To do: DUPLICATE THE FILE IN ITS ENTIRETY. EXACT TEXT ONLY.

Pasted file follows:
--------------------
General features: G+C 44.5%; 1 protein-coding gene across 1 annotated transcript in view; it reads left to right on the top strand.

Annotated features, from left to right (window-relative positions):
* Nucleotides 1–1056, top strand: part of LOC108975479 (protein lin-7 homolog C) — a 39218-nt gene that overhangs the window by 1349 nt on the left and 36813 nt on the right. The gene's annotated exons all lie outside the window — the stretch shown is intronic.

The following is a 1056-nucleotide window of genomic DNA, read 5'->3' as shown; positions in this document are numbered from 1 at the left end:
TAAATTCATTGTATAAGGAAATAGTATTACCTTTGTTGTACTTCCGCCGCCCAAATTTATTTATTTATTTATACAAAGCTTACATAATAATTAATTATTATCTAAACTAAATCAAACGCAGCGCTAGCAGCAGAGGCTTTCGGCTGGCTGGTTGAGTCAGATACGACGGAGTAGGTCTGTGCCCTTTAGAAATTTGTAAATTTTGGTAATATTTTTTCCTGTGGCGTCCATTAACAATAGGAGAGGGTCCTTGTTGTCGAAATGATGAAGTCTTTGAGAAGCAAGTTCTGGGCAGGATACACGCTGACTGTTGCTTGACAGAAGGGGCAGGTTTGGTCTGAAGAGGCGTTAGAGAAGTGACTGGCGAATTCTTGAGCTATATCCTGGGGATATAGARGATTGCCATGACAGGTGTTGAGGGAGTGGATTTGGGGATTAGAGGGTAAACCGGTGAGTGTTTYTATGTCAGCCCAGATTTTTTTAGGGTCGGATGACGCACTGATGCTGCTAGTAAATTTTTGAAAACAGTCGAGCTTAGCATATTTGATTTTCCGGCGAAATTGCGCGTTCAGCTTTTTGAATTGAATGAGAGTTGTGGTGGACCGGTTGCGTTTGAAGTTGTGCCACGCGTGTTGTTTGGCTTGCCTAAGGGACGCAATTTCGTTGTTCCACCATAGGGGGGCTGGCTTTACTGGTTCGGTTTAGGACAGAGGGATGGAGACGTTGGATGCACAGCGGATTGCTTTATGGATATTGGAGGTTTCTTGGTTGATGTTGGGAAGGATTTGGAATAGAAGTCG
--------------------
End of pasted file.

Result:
General features: G+C 44.5%; 1 protein-coding gene across 1 annotated transcript in view; it reads left to right on the top strand.

Annotated features, from left to right (window-relative positions):
* Nucleotides 1–1056, top strand: part of LOC108975479 (protein lin-7 homolog C) — a 39218-nt gene that overhangs the window by 1349 nt on the left and 36813 nt on the right. The gene's annotated exons all lie outside the window — the stretch shown is intronic.

The following is a 1056-nucleotide window of genomic DNA, read 5'->3' as shown; positions in this document are numbered from 1 at the left end:
TAAATTCATTGTATAAGGAAATAGTATTACCTTTGTTGTACTTCCGCCGCCCAAATTTATTTATTTATTTATACAAAGCTTACATAATAATTAATTATTATCTAAACTAAATCAAACGCAGCGCTAGCAGCAGAGGCTTTCGGCTGGCTGGTTGAGTCAGATACGACGGAGTAGGTCTGTGCCCTTTAGAAATTTGTAAATTTTGGTAATATTTTTTCCTGTGGCGTCCATTAACAATAGGAGAGGGTCCTTGTTGTCGAAATGATGAAGTCTTTGAGAAGCAAGTTCTGGGCAGGATACACGCTGACTGTTGCTTGACAGAAGGGGCAGGTTTGGTCTGAAGAGGCGTTAGAGAAGTGACTGGCGAATTCTTGAGCTATATCCTGGGGATATAGARGATTGCCATGACAGGTGTTGAGGGAGTGGATTTGGGGATTAGAGGGTAAACCGGTGAGTGTTTYTATGTCAGCCCAGATTTTTTTAGGGTCGGATGACGCACTGATGCTGCTAGTAAATTTTTGAAAACAGTCGAGCTTAGCATATTTGATTTTCCGGCGAAATTGCGCGTTCAGCTTTTTGAATTGAATGAGAGTTGTGGTGGACCGGTTGCGTTTGAAGTTGTGCCACGCGTGTTGTTTGGCTTGCCTAAGGGACGCAATTTCGTTGTTCCACCATAGGGGGGCTGGCTTTACTGGTTCGGTTTAGGACAGAGGGATGGAGACGTTGGATGCACAGCGGATTGCTTTATGGATATTGGAGGTTTCTTGGTTGATGTTGGGAAGGATTTGGAATAGAAGTCG